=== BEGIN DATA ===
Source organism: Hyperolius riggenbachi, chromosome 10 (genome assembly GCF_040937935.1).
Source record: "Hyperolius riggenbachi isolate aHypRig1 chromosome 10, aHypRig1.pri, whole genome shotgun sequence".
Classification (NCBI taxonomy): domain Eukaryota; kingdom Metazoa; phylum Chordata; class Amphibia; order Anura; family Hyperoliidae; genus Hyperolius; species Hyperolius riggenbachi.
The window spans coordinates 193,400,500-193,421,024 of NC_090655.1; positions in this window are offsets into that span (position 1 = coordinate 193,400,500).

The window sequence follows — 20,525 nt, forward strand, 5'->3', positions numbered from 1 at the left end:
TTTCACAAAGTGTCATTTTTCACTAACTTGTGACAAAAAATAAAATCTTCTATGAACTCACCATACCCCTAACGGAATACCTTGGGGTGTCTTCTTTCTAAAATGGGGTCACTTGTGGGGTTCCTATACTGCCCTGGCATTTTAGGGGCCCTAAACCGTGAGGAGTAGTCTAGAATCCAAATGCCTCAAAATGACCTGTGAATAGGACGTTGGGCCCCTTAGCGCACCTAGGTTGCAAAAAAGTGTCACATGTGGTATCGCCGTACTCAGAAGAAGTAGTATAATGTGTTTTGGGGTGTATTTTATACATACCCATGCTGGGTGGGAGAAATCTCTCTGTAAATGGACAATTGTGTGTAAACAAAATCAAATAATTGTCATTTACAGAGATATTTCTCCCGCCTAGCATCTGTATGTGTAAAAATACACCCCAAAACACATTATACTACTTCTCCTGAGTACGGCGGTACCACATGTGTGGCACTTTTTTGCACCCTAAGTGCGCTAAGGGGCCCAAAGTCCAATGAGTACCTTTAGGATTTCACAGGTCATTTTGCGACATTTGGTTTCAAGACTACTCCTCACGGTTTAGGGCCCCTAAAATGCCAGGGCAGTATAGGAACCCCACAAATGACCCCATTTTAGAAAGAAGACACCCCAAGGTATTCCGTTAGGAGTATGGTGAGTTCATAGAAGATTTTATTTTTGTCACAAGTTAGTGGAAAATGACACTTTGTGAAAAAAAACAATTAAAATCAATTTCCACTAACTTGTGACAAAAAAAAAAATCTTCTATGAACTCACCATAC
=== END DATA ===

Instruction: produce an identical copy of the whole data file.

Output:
Source organism: Hyperolius riggenbachi, chromosome 10 (genome assembly GCF_040937935.1).
Source record: "Hyperolius riggenbachi isolate aHypRig1 chromosome 10, aHypRig1.pri, whole genome shotgun sequence".
Classification (NCBI taxonomy): domain Eukaryota; kingdom Metazoa; phylum Chordata; class Amphibia; order Anura; family Hyperoliidae; genus Hyperolius; species Hyperolius riggenbachi.
The window spans coordinates 193,400,500-193,421,024 of NC_090655.1; positions in this window are offsets into that span (position 1 = coordinate 193,400,500).

The window sequence follows — 20,525 nt, forward strand, 5'->3', positions numbered from 1 at the left end:
TTTCACAAAGTGTCATTTTTCACTAACTTGTGACAAAAAATAAAATCTTCTATGAACTCACCATACCCCTAACGGAATACCTTGGGGTGTCTTCTTTCTAAAATGGGGTCACTTGTGGGGTTCCTATACTGCCCTGGCATTTTAGGGGCCCTAAACCGTGAGGAGTAGTCTAGAATCCAAATGCCTCAAAATGACCTGTGAATAGGACGTTGGGCCCCTTAGCGCACCTAGGTTGCAAAAAAGTGTCACATGTGGTATCGCCGTACTCAGAAGAAGTAGTATAATGTGTTTTGGGGTGTATTTTATACATACCCATGCTGGGTGGGAGAAATCTCTCTGTAAATGGACAATTGTGTGTAAACAAAATCAAATAATTGTCATTTACAGAGATATTTCTCCCGCCTAGCATCTGTATGTGTAAAAATACACCCCAAAACACATTATACTACTTCTCCTGAGTACGGCGGTACCACATGTGTGGCACTTTTTTGCACCCTAAGTGCGCTAAGGGGCCCAAAGTCCAATGAGTACCTTTAGGATTTCACAGGTCATTTTGCGACATTTGGTTTCAAGACTACTCCTCACGGTTTAGGGCCCCTAAAATGCCAGGGCAGTATAGGAACCCCACAAATGACCCCATTTTAGAAAGAAGACACCCCAAGGTATTCCGTTAGGAGTATGGTGAGTTCATAGAAGATTTTATTTTTGTCACAAGTTAGTGGAAAATGACACTTTGTGAAAAAAAACAATTAAAATCAATTTCCACTAACTTGTGACAAAAAAAAAAATCTTCTATGAACTCACCATAC